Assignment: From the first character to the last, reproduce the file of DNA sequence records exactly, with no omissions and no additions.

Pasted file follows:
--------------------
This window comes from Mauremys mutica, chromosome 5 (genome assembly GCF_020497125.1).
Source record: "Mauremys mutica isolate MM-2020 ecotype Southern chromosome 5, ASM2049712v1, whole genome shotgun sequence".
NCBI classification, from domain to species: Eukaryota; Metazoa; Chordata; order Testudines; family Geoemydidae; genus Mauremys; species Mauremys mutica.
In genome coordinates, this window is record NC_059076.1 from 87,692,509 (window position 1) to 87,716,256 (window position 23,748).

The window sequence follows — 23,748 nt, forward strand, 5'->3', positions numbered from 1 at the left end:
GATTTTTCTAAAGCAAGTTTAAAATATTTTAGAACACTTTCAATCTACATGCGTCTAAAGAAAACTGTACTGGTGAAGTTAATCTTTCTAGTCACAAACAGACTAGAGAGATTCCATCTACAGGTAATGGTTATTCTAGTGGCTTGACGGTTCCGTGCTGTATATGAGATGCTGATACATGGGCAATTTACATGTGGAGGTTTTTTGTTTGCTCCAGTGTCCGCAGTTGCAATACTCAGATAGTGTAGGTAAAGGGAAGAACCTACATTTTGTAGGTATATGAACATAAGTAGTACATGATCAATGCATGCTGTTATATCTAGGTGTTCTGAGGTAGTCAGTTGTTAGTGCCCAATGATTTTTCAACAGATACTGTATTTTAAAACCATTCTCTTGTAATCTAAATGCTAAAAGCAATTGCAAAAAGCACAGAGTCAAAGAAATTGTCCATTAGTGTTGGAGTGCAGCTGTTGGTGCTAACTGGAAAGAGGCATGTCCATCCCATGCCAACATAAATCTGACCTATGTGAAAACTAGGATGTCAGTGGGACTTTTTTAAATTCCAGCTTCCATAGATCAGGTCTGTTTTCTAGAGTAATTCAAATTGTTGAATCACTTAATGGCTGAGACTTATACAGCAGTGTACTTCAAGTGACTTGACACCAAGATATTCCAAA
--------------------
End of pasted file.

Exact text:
This window comes from Mauremys mutica, chromosome 5 (genome assembly GCF_020497125.1).
Source record: "Mauremys mutica isolate MM-2020 ecotype Southern chromosome 5, ASM2049712v1, whole genome shotgun sequence".
NCBI classification, from domain to species: Eukaryota; Metazoa; Chordata; order Testudines; family Geoemydidae; genus Mauremys; species Mauremys mutica.
In genome coordinates, this window is record NC_059076.1 from 87,692,509 (window position 1) to 87,716,256 (window position 23,748).

The window sequence follows — 23,748 nt, forward strand, 5'->3', positions numbered from 1 at the left end:
GATTTTTCTAAAGCAAGTTTAAAATATTTTAGAACACTTTCAATCTACATGCGTCTAAAGAAAACTGTACTGGTGAAGTTAATCTTTCTAGTCACAAACAGACTAGAGAGATTCCATCTACAGGTAATGGTTATTCTAGTGGCTTGACGGTTCCGTGCTGTATATGAGATGCTGATACATGGGCAATTTACATGTGGAGGTTTTTTGTTTGCTCCAGTGTCCGCAGTTGCAATACTCAGATAGTGTAGGTAAAGGGAAGAACCTACATTTTGTAGGTATATGAACATAAGTAGTACATGATCAATGCATGCTGTTATATCTAGGTGTTCTGAGGTAGTCAGTTGTTAGTGCCCAATGATTTTTCAACAGATACTGTATTTTAAAACCATTCTCTTGTAATCTAAATGCTAAAAGCAATTGCAAAAAGCACAGAGTCAAAGAAATTGTCCATTAGTGTTGGAGTGCAGCTGTTGGTGCTAACTGGAAAGAGGCATGTCCATCCCATGCCAACATAAATCTGACCTATGTGAAAACTAGGATGTCAGTGGGACTTTTTTAAATTCCAGCTTCCATAGATCAGGTCTGTTTTCTAGAGTAATTCAAATTGTTGAATCACTTAATGGCTGAGACTTATACAGCAGTGTACTTCAAGTGACTTGACACCAAGATATTCCAAA